Last October we took our boat and my floating office Water Is Life out of the water for four weeks annual maintenance and some repairs. The photo above was taken yesterday. Six months later and she is still on the hard. This is the story of what happened.
There is another story of what happened to need to take her out of the water at this time specifically, and what happened when we were taking her out of the water, but these are stories for another time.
The list of works was fairly short, clean the hull, replace the key that had dislodged out of the propellor shaft, renew the drinking water tank, and do a bit of painting and this and that. Oh, and yes, a bit of work to the mast step, damaged whilst lifting her from the water and lowering her mast, but as I said, these are stories for another time.
The list of jobs was covered quickly, and because it was summer, and because we live by the ocean, we decided to put in a mooring nearby, and do some sailing in our bay, Frederick Henry Bay.
Getting approval for a mooring position in Tigerhead Bay below our house was easy enough, even given that the coordinates we gave to the inspector put him in the carpark of the local supermarket. He said he knew a good spot, a little shallow, but good. Water Is Life is a shallow draught boat.
It was also easy enough to find the local mooring guy, and get him onboard to put the train wheels and big chains I had purchased from here and there into the water in the right spot so we could put Water Is Life back in the sea, and tie up.
And this is about where we began to come to grief, unawares to us at this early stage.
Do you think we could find our mooring guy again? No, we couldn’t. I rang his phone. I called into his home. I left him some messages. I spoke with his dad. He had gone, disappeared into summer. Maybe he was working, or fishing somewhere. Maybe drinking beer, with his friends. Whatever, he was nowhere to be found.
Perhaps we could find someone else to put the things in the sea? Perhaps we could find another mooring spot, a better mooring spot. Plan B.
In the meantime we would get everything ready, and raise her mast, ready for the oceans, and a summer of sailing.
Dropping the mast had been simple enough, though a little damaging to the boat, and our sense of how competent we were. Raising is somehow the reverse, this time without the damage.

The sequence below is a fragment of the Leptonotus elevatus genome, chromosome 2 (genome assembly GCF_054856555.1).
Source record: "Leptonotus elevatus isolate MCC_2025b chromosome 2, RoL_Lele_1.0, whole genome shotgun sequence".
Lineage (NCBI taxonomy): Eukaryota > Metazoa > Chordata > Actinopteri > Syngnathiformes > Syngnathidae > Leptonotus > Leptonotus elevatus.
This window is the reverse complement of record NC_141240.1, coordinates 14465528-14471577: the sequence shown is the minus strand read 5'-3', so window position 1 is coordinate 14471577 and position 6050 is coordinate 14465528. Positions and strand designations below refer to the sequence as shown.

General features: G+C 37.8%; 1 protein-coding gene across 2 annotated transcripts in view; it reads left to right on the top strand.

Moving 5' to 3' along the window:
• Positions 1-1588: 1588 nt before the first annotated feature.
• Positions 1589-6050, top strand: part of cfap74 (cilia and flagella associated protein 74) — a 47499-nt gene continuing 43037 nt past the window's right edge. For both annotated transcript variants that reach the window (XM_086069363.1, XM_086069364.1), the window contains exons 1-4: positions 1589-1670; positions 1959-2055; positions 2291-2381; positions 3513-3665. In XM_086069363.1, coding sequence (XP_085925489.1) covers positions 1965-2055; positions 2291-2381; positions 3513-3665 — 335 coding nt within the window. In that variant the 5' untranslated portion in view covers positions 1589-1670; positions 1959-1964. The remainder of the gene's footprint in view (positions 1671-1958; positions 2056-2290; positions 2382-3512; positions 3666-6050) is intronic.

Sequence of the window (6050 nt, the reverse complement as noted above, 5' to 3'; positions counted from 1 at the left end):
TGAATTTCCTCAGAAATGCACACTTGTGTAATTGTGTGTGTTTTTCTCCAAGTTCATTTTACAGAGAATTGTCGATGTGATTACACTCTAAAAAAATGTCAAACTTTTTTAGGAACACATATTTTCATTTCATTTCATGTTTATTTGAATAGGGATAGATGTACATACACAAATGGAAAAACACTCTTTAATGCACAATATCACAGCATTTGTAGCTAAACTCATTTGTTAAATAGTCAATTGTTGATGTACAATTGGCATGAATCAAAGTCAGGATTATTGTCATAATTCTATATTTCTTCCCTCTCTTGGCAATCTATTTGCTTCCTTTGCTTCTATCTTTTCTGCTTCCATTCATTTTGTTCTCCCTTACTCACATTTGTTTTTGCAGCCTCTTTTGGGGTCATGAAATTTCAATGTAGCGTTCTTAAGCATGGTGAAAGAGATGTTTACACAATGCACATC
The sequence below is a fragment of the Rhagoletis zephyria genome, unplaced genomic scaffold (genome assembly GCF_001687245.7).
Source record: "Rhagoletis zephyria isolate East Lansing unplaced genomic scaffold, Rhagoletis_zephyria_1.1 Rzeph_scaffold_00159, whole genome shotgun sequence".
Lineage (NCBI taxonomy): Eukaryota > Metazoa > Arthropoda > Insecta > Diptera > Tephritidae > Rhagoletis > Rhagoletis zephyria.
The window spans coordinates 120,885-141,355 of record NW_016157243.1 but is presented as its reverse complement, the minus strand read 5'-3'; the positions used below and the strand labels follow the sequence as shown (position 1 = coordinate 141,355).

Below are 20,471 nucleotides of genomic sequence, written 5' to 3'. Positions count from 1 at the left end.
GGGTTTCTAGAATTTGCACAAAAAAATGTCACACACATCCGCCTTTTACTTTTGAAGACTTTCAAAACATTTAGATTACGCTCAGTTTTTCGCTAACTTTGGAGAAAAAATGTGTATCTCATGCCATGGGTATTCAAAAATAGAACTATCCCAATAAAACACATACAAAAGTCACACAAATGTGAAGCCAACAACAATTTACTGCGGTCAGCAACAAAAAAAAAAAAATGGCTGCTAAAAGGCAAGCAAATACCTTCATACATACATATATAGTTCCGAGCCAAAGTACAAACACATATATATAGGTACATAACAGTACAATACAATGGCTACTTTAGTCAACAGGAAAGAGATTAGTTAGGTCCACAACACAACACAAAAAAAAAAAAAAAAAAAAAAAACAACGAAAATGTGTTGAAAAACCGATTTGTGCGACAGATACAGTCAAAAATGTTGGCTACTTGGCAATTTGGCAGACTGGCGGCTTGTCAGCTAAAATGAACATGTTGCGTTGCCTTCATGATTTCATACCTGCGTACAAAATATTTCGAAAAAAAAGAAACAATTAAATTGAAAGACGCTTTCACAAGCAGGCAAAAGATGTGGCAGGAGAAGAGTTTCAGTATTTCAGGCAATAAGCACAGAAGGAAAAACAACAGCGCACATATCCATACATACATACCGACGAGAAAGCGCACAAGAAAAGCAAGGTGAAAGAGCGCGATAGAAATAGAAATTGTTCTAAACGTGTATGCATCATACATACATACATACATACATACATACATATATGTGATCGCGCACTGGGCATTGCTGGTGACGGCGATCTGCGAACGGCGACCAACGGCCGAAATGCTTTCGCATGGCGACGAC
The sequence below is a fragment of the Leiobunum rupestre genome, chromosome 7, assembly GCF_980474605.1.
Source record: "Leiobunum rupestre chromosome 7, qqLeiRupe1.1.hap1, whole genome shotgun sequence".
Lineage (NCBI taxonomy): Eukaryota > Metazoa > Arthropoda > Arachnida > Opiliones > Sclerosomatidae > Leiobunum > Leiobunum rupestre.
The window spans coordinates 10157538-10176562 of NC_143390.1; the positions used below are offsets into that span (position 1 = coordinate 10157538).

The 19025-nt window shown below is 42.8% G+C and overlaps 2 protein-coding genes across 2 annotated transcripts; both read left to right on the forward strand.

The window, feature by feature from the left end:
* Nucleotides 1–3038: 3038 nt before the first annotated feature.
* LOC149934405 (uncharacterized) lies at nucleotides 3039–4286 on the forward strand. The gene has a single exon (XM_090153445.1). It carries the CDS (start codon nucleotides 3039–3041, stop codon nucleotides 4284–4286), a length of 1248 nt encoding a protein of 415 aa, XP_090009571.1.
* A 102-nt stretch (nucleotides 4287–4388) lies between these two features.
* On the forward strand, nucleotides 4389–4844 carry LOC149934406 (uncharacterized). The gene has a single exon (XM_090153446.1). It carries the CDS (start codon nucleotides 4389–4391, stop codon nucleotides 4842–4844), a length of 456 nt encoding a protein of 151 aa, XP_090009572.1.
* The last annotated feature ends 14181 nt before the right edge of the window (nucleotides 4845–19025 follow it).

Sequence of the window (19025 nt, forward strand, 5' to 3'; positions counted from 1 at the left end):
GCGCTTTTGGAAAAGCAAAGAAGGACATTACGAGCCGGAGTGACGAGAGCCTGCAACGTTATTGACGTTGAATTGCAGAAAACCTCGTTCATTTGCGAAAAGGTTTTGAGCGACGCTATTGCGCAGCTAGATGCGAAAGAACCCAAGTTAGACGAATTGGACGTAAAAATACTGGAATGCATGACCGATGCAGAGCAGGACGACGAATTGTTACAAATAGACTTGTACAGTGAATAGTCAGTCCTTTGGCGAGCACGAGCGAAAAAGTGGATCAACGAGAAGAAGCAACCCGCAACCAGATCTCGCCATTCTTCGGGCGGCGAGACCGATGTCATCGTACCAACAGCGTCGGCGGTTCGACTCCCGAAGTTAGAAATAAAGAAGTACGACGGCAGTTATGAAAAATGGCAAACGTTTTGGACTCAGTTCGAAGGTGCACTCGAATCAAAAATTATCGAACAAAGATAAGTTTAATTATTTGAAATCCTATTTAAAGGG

It took five more months to raise her mast. To work out how to do it, and to do it. It took three more months to find a new mooring, in a much better spot yes, but did the new fella come and service our new well sited and fabulous mooring. No, he did not. Not until it was too late, and the money had been spent on other summer things. Things we did instead of sailing.
Not that much grief, only some complications, and some missed summer days sailing in Frederick Henry Bay, and maybe further out even, into Storm Bay.
But that was not to be the finish of it.
As we inched closer to the possibility of having Water Is Life back in the salt, there was to be another mishap, more dangerous, and more expensive by far, that those chastisements encountered so far.
We had towed our big caravan up the east coast to Douglas River for the Australia Day weekend. We spent five fine days there with family, surfing and wandering and swimming, sitting with each other on camp chairs, warmed by the sun. Our diesel Jeep towed it there, and our diesel Jeep towed it back.
It was to be the last thing our diesel Jeep ever towed.
We discovered weeks later that the genuine Jeep tow hitch had torn from the light steel subframe, cracked over time by three hundred thousand kilometres of travelling, now finished, and useless, the trip to The Douglas being it’s last as a tow vehicle.
Our diesel Jeep is how we launch our boat.
It’s a funny feeling, grief, all of a sudden it can just be there, bigger than what we thought.
Next weekend my good friend Michael, who worked out how to raise the mast again, and my good friend Pete, who owns a Toyota Landcruiser, are joining us at the Tigerhead boat ramp to raise Water Is Life’s mast, and put her back where she does her best. And we will sail to Hobart, for a winter of sailing on the Derwent River.
To talk about counselling/therapy options, and to make an appointment, please call me.
Nick Hall – 0459413198 – 9am to 5pm – Monday to Wednesday.
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Counsellor Hobart Tasmania. Counselling Hobart Tasmania. Psychotherapist Hobart Tasmania. Psychotherapy Hobart Tasmania. Therapist Hobart Tasmania. Counselling outdoors. Bush Adventure Therapy. Somatic Psychotherapy. Psychology. Nature Contact. Life skills. Coaching. Walk and Talk. Psychodynamic. Mindfulness. NDIS.